“God came to me in a dream,” Willis told me over ramen in our Quaker hostel. “He wasn’t a being but a spirit. His presence changed the space I was in. I could feel him everywhere.”
I gaped at him over a forkful of noodles. Willis had intense
light eyes and a lanky ease. He talked about God as if he was a close relative—cherished
but not someone to get overly heated about. I wasn’t much taken with his ideas
about “helping” homosexuals but his tranquil spirituality spoke to me
Willis is a Venezuelan missionary who is completing ten
years of training. He has lived in New Jersey, drove a taxi cab in London,
adores Havana, and prizes the simpler life of indigenous Mexicans and Canadian
Mennonites alike. He had read up on other beliefs and systems of thought (such
as metaphysics and eastern religions) but nothing made sense to him except for
God doesn’t exist in rocks or grant favours due to the
sacrifice of animals, he told me (the only time he came close to distain for
other beliefs). There is only one true God. I argued that his belief in an
evangelical Christian deity is just as subjective in someone’s belief that God
exists in a canyon.
It was impossible to argue with him. How does one chip away
at something as personal and intangible as faith? What he did give me, though,
was the profound sense that God could be much easier to integrate into my life
than I’d thought.
I told Willis that I wasn’t ready to have Him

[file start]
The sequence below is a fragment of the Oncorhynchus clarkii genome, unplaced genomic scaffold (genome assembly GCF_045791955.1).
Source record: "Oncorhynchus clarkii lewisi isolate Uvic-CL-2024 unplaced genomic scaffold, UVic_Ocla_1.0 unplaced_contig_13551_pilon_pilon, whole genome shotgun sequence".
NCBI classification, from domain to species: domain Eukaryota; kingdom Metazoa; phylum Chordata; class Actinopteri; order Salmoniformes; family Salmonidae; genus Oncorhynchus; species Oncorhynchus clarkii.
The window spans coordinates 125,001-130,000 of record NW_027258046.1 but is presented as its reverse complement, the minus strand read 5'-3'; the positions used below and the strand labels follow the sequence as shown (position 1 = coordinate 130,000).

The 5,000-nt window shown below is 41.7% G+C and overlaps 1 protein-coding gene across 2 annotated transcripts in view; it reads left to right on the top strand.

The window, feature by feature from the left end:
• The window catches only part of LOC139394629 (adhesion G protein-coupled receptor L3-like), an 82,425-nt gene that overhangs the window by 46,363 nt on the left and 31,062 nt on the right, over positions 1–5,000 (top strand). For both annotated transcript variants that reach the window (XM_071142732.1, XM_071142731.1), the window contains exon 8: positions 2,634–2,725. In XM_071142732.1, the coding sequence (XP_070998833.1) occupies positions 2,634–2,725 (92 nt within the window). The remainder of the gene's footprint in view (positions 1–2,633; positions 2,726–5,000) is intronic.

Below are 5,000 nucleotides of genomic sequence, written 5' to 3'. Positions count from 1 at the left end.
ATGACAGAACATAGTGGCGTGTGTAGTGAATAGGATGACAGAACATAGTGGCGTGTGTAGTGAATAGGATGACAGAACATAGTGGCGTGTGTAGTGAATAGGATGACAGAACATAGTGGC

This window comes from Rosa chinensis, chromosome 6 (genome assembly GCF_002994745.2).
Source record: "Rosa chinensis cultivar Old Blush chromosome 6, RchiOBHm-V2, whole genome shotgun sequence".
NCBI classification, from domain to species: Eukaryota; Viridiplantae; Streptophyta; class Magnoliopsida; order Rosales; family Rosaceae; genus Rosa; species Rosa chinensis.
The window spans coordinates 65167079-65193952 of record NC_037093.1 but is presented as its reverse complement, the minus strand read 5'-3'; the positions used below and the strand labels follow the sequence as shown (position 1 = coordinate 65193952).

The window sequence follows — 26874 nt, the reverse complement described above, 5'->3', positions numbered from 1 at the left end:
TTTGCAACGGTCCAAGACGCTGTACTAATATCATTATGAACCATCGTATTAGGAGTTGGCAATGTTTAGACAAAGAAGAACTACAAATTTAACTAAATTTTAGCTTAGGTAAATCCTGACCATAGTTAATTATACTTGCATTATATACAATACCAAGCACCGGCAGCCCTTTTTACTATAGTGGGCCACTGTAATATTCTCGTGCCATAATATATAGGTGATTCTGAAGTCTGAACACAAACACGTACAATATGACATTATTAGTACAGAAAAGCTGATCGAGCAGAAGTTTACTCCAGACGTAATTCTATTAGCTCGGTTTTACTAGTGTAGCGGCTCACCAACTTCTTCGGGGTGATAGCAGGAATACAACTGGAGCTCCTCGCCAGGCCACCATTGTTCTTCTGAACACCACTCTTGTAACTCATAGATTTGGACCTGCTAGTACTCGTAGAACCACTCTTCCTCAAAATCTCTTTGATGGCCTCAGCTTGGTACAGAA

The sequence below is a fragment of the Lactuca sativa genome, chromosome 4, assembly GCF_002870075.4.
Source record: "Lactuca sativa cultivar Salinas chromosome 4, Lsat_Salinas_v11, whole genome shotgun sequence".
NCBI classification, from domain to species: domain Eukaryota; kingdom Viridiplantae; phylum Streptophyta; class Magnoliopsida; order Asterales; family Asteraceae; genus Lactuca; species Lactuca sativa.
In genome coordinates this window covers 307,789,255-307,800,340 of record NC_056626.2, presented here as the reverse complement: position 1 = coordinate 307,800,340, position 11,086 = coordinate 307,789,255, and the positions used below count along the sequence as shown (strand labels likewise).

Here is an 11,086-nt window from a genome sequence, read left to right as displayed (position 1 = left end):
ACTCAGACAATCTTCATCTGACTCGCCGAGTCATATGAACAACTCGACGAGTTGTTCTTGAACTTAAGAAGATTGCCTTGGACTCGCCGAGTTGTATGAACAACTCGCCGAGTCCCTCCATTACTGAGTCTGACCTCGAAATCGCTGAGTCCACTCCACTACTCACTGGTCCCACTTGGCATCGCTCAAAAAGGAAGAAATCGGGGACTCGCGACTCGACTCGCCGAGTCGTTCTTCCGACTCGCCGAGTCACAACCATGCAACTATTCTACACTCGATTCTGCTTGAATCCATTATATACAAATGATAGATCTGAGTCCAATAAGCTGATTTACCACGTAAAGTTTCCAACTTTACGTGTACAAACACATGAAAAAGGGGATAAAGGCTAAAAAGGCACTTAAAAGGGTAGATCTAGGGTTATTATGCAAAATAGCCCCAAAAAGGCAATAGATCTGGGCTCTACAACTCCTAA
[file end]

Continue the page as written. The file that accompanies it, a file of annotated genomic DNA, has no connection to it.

(she/it/whatever) in my life—too fearsome! I am enjoying my life in the world
and the pleasures of food, culture, travel, the flesh. Why would I want to sacrifice
these delightful things for some obscure relation with a nebulous
But Willis assured me with great gravity that he sacrificed
nothing in accepting God into his life. He doesn’t require superfluous
pleasures, he is simply content as he is and with what he has. There are no
saints on this earth, he told me. We shouldn’t be too bad, or too good, in
order to be with God. You just need to
ask him to forgive your wrongs while you forgive yourself. And there you are.
Could it be that simple?
I was struck with the idea that perhaps I didn’t need to be
ready. All my life I have put off deeper spiritual investigation as I assumed
that this would come at some distant time when my mental ducks were in order. But
what if at any moment I could become one with myself, which I equate to being
one with God. I’ve pretended to meditate and to get “serious” with my thinking,
to no effect. What if it isn’t that hard?
It’s a fascinating idea that in decadent Mexico, the place
where I came to dry out emotionally and partake of the simpler pleasures of
life, that I could find what I thought I’d encounter after some dark mental
tunnel twenty years down the road. I wonder if perhaps I am a hair away from
equilibrium. Or perhaps I already exist in this state, without realizing it.
The idea fascinates, titillates, and terrifies me all at once.
The Alchemist says
that to experience a better future you should live a better present. Lately
I’ve been living each day like a short story; each has its own temperature,
characters, plot lines. What if I let that story relax into a book and
experienced every godly moment?
It’s said that we don’t need to run in life, we just need to
stand in the right spot and let the wind take us. I could simply begin to make
conscious decisions and then relax into them—that could be my way in. I could
disperse into every moment and let it take me a bit further, a bit deeper.
But first, I need to give up the idea of a better Bronwyn
and accept the one I’m with. Now that, not being with God, is what really
requires a concept of faith.